On hearing this we rang up the Rev. Ryan (Methodist minister whose church we stayed at) and he confirmed this news and told us not to come back because we weren't...

1965
Page #15

...wanted. We also rang Mr Kelly (the man who moved the desegregation motion at the Moree meeting) and he also confirmed the statement. Jim made a press statement, and the press ascertained from the mayor himself that the report was true.

We held a general meeting, the first we'd had without Charlie . We decided, after much heated discussion, to go straight to Inverell, thus leaving out Tabulam. From Inverell where we would stay the night we would contact Charlie and he would arrive at Inverell at 9.30pm on Saturday. From there we would go straight to Moree and take strong action of some kind, such as a 24hr picket or something. The decision was unanimous.

We pretended to the press until the bus got going that we were still going to Tabulam, in case the news got out. Once the bus got going we announced that we were going to Moree. We stopped at Glen Innes for half an hour and got to Inverell at about 6.30 p.m. On the radio we heard that we were still going to Tabulam, so ...

1965
Page #16

the news had not leaked out yet. Also we rang Charlie, and learned that he had been met at the airport by a flood of pressmen. We read in the news about the poor girls getting, abused, which was only faintly true really. We stayed in the park thing behind the "Twin Swans" motel just out of Inverell. Some of the boys went into town to ring up Charlie, who had apparently been flabbergasted by all the pressmen. He was very enthusiastic about our returning to Moree, and apparently Ted Noffs agreed with him.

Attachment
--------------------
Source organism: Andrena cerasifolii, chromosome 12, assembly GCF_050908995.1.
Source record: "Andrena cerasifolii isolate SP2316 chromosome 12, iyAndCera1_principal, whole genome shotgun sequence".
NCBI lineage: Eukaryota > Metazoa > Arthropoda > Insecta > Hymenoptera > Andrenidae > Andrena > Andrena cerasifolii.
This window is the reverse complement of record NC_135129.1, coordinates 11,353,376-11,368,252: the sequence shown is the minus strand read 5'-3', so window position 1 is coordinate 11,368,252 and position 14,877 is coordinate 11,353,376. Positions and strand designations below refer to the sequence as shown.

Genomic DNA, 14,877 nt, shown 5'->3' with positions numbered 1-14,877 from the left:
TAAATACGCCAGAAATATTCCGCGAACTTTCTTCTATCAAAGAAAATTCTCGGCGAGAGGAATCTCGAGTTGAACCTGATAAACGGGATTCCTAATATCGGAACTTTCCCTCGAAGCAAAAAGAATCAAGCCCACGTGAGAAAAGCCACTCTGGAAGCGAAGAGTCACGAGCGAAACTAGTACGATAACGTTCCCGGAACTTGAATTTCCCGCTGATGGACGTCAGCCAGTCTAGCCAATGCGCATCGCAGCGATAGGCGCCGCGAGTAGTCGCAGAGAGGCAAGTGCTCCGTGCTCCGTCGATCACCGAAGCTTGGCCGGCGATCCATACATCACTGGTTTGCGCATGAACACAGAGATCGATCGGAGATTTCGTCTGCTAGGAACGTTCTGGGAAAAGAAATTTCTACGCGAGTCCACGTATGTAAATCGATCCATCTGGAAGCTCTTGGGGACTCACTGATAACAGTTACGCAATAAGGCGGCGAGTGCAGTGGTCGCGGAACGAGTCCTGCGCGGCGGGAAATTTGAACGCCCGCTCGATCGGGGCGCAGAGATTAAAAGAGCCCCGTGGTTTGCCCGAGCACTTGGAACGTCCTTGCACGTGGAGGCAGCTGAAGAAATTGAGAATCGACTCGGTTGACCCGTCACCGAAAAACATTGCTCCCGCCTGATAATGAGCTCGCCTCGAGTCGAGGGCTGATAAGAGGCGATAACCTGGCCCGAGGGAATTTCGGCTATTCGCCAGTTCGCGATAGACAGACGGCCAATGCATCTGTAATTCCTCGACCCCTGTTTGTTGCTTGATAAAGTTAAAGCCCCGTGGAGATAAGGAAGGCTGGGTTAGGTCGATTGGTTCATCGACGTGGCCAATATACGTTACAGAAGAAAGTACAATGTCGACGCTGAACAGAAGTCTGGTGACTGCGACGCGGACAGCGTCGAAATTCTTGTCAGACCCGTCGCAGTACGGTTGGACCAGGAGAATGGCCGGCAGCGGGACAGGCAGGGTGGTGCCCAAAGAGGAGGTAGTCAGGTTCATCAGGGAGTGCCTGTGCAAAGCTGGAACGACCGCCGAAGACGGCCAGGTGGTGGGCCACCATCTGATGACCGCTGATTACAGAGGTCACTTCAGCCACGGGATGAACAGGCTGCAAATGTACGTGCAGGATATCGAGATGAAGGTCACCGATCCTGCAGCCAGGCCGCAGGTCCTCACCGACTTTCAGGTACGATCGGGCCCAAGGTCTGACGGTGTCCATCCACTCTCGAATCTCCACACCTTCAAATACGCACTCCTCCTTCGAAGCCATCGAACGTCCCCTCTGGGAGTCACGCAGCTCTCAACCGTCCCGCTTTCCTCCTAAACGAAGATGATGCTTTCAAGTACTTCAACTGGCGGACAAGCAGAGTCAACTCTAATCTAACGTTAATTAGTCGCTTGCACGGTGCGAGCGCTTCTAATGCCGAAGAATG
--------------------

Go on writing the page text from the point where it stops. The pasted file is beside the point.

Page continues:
Saturday Back to Moree

Woke early. We were all full of burrs from sleeping on the ground. Gerry Mason had had a good night because we all put in to pay for a hotel room for him. On the radio we heard that aboriginal children had been demonstrating outside the Moree baths for the last two afternoons, which was terrific news. All of us are very determined that we are doing the right thing despite the mayor's warning over the radio that our return would cause...

1965
Page #17

...harm.

We went to Inverell airport to meet Charlie, who told us about all the press conferences and the TV interview he had in Sydney, which was apparently very successfully. Then we went on to Moree, arriving at about 12.30 pm. We went straight to Thompson's Row, where the "town" aborigines live. We found that that morning the aboriginal children there had been given swimming club tickets which meant that they could enter the baths at any time. The children from Bingara Rd and the Mission had not got these tickets, and were refused entry.

The Thompson's Row people obviously felt little or no sympathy for the other aborigines and were not prepared to fight for them. A case of "divide and rule" as most of us soon realised. Then we went to the Mission. Bill refused to drive the bus onto the mission, so Charlie and Beth went onto the mission. The manager wouldn't let them stay and so they only had time to ask about 4 or 5 of the kids to come along. Sue and Chris went in Bob Brown's car to get some kids from the...

1965